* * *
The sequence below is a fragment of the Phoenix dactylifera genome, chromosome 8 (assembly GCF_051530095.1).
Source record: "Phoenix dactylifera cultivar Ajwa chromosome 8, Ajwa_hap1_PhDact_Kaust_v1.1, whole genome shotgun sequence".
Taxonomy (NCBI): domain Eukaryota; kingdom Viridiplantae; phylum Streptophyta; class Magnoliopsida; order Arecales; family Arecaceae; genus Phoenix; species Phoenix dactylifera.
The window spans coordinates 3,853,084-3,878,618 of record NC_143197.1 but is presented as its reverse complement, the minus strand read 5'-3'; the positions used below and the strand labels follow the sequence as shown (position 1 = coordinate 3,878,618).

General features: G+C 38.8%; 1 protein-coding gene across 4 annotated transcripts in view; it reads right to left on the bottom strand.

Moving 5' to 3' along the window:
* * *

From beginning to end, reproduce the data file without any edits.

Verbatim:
The sequence below is a fragment of the Phoenix dactylifera genome, chromosome 8 (assembly GCF_051530095.1).
Source record: "Phoenix dactylifera cultivar Ajwa chromosome 8, Ajwa_hap1_PhDact_Kaust_v1.1, whole genome shotgun sequence".
Taxonomy (NCBI): domain Eukaryota; kingdom Viridiplantae; phylum Streptophyta; class Magnoliopsida; order Arecales; family Arecaceae; genus Phoenix; species Phoenix dactylifera.
The window spans coordinates 3,853,084-3,878,618 of record NC_143197.1 but is presented as its reverse complement, the minus strand read 5'-3'; the positions used below and the strand labels follow the sequence as shown (position 1 = coordinate 3,878,618).

General features: G+C 38.8%; 1 protein-coding gene across 4 annotated transcripts in view; it reads right to left on the bottom strand.

Moving 5' to 3' along the window: